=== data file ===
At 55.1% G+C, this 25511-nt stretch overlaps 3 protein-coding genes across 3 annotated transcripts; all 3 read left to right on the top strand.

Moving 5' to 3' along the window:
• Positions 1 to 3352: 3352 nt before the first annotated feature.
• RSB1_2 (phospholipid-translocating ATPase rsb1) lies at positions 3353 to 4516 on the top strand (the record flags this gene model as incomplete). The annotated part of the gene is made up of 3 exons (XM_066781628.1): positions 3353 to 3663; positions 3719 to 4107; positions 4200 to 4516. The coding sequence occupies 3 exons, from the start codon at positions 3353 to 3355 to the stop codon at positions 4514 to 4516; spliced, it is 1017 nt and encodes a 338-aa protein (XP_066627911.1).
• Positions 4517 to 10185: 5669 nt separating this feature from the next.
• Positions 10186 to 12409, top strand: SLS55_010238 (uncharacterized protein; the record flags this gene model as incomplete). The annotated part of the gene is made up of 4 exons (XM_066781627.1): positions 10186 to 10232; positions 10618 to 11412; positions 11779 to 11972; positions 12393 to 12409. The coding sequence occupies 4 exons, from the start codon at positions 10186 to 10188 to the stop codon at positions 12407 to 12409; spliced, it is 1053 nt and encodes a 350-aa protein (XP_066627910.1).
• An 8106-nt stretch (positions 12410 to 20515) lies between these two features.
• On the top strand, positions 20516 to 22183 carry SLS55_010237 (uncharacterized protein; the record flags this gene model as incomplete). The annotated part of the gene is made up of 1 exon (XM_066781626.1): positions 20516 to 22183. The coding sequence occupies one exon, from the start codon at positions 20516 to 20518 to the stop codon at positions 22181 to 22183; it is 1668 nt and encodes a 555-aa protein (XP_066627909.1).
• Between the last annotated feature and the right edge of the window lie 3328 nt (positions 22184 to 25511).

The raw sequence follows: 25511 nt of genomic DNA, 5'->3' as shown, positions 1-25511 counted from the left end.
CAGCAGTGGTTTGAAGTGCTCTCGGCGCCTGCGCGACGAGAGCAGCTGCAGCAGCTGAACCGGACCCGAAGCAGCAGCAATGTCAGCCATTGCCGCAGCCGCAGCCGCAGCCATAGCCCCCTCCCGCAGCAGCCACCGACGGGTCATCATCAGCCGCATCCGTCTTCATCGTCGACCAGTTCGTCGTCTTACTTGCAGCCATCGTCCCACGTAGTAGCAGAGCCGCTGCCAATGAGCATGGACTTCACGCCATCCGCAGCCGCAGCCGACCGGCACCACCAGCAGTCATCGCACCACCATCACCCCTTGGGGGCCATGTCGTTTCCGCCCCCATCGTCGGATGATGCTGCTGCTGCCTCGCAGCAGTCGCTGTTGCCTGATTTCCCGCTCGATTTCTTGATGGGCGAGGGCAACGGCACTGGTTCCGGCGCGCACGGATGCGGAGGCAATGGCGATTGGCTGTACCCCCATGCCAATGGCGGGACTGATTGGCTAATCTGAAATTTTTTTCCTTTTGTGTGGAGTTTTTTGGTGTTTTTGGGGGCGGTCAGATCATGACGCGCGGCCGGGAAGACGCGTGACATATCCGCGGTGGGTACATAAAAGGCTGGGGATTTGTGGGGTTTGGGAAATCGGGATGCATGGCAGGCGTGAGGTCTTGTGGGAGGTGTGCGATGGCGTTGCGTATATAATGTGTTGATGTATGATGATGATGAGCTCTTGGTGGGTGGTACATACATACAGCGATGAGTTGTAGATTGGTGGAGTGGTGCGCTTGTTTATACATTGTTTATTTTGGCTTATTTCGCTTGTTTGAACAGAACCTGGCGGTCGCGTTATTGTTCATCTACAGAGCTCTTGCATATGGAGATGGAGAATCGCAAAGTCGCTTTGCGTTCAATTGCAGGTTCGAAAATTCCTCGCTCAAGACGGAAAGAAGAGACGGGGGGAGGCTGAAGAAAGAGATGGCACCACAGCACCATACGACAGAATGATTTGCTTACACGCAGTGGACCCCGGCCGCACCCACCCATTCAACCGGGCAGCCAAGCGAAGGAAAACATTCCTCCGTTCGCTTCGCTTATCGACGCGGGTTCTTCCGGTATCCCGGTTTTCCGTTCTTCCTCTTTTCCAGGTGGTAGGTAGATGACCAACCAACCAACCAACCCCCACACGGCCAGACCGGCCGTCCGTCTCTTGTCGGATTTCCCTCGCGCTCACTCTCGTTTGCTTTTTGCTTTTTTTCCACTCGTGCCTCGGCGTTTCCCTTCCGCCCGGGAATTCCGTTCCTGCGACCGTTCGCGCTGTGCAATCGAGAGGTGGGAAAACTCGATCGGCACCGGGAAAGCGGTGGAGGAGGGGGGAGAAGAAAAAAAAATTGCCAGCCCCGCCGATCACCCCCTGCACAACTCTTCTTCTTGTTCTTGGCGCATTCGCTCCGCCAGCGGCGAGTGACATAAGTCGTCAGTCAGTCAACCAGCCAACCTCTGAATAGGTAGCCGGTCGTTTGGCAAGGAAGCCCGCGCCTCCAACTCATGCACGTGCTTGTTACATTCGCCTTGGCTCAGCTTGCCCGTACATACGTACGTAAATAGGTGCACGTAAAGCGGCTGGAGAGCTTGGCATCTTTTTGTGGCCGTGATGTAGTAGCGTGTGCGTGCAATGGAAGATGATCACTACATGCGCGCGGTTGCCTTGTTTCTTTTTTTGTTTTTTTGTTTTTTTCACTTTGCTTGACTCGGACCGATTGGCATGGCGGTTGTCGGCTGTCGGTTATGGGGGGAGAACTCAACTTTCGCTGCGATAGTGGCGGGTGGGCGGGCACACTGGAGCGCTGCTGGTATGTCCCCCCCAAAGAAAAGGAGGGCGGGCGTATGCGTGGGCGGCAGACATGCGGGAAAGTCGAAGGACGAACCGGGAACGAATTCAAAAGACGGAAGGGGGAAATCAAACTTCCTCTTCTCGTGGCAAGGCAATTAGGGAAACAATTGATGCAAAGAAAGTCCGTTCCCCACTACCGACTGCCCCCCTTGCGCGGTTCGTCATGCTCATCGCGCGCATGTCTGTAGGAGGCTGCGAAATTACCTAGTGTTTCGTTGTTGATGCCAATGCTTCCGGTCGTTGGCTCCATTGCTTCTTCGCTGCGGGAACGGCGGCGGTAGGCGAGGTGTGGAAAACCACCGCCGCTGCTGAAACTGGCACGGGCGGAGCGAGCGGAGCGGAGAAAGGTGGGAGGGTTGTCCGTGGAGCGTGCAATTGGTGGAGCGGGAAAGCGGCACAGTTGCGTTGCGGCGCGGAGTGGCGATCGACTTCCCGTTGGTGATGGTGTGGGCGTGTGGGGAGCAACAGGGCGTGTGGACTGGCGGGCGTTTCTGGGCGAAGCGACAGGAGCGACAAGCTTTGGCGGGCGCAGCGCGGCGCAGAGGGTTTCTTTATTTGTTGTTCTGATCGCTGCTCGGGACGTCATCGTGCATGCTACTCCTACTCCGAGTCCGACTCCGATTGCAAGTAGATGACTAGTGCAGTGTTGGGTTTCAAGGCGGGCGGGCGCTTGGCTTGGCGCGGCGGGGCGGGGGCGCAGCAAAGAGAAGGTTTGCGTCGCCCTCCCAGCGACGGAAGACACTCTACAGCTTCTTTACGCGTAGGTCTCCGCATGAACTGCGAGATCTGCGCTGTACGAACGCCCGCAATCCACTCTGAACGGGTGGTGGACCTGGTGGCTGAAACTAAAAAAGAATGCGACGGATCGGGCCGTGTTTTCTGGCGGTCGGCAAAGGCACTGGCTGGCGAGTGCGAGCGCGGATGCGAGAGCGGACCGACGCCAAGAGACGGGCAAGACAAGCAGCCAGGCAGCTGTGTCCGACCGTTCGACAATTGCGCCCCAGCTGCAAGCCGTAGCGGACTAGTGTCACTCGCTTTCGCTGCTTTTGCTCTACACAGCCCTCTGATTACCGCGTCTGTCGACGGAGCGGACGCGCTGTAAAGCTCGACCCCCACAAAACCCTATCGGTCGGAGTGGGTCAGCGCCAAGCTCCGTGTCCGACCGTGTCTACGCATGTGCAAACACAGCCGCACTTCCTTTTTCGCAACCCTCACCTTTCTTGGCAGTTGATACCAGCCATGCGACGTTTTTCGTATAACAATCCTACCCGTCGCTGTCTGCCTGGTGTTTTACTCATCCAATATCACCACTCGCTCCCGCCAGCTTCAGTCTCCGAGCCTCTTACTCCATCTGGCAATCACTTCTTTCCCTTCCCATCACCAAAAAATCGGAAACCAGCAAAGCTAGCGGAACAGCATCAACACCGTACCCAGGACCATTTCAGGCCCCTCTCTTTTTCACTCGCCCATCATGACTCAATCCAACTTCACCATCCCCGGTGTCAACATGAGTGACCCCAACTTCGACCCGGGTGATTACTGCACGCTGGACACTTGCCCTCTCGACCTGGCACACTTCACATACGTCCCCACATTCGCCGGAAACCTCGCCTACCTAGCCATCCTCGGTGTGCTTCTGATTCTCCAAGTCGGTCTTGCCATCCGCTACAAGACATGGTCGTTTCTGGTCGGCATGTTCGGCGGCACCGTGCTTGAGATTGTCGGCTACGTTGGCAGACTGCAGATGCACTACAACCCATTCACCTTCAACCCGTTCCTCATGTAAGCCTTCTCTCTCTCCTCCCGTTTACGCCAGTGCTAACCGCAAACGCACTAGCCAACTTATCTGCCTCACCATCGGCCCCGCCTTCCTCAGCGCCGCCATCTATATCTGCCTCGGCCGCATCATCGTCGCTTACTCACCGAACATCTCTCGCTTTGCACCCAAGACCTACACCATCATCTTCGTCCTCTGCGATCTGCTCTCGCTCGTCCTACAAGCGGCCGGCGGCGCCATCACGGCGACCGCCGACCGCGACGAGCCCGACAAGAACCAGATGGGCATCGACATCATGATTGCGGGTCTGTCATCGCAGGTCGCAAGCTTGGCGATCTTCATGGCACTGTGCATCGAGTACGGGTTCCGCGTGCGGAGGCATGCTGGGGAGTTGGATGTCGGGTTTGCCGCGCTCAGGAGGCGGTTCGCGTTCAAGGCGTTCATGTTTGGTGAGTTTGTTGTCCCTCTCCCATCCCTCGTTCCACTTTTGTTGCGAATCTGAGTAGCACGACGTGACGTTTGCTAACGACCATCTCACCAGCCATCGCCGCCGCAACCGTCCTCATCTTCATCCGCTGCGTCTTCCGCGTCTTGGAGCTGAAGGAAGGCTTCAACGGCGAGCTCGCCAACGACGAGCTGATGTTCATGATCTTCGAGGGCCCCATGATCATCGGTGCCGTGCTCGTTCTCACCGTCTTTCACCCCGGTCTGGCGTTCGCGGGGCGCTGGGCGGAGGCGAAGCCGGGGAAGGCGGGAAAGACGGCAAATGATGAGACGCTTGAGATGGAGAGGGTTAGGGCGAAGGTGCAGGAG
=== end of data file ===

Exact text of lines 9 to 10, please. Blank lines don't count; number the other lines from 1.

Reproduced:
• Between the last annotated feature and the right edge of the window lie 3328 nt (positions 22184 to 25511).

The raw sequence follows: 25511 nt of genomic DNA, 5'->3' as shown, positions 1-25511 counted from the left end.